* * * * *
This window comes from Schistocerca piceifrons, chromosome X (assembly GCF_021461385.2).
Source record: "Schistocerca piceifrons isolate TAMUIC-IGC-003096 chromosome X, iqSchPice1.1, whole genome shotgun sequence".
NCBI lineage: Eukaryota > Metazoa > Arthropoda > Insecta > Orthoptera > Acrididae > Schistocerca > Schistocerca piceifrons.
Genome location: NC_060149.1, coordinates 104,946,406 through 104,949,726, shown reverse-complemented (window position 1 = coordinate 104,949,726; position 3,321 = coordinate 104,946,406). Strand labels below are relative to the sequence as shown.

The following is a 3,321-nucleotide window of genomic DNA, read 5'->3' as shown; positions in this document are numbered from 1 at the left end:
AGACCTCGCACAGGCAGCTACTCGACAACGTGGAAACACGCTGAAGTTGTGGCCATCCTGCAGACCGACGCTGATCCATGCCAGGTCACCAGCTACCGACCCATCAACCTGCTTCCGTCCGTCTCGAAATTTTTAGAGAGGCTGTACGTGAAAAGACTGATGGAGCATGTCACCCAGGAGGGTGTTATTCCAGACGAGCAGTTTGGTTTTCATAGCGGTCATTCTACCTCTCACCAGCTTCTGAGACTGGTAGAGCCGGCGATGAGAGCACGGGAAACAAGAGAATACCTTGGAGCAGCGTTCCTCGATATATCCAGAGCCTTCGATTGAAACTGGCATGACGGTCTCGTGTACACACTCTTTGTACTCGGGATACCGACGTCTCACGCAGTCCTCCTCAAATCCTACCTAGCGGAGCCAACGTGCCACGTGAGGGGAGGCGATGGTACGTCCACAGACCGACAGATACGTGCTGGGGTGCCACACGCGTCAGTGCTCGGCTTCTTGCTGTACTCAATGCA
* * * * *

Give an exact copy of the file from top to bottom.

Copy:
This window comes from Schistocerca piceifrons, chromosome X (assembly GCF_021461385.2).
Source record: "Schistocerca piceifrons isolate TAMUIC-IGC-003096 chromosome X, iqSchPice1.1, whole genome shotgun sequence".
NCBI lineage: Eukaryota > Metazoa > Arthropoda > Insecta > Orthoptera > Acrididae > Schistocerca > Schistocerca piceifrons.
Genome location: NC_060149.1, coordinates 104,946,406 through 104,949,726, shown reverse-complemented (window position 1 = coordinate 104,949,726; position 3,321 = coordinate 104,946,406). Strand labels below are relative to the sequence as shown.

The following is a 3,321-nucleotide window of genomic DNA, read 5'->3' as shown; positions in this document are numbered from 1 at the left end:
AGACCTCGCACAGGCAGCTACTCGACAACGTGGAAACACGCTGAAGTTGTGGCCATCCTGCAGACCGACGCTGATCCATGCCAGGTCACCAGCTACCGACCCATCAACCTGCTTCCGTCCGTCTCGAAATTTTTAGAGAGGCTGTACGTGAAAAGACTGATGGAGCATGTCACCCAGGAGGGTGTTATTCCAGACGAGCAGTTTGGTTTTCATAGCGGTCATTCTACCTCTCACCAGCTTCTGAGACTGGTAGAGCCGGCGATGAGAGCACGGGAAACAAGAGAATACCTTGGAGCAGCGTTCCTCGATATATCCAGAGCCTTCGATTGAAACTGGCATGACGGTCTCGTGTACACACTCTTTGTACTCGGGATACCGACGTCTCACGCAGTCCTCCTCAAATCCTACCTAGCGGAGCCAACGTGCCACGTGAGGGGAGGCGATGGTACGTCCACAGACCGACAGATACGTGCTGGGGTGCCACACGCGTCAGTGCTCGGCTTCTTGCTGTACTCAATGCA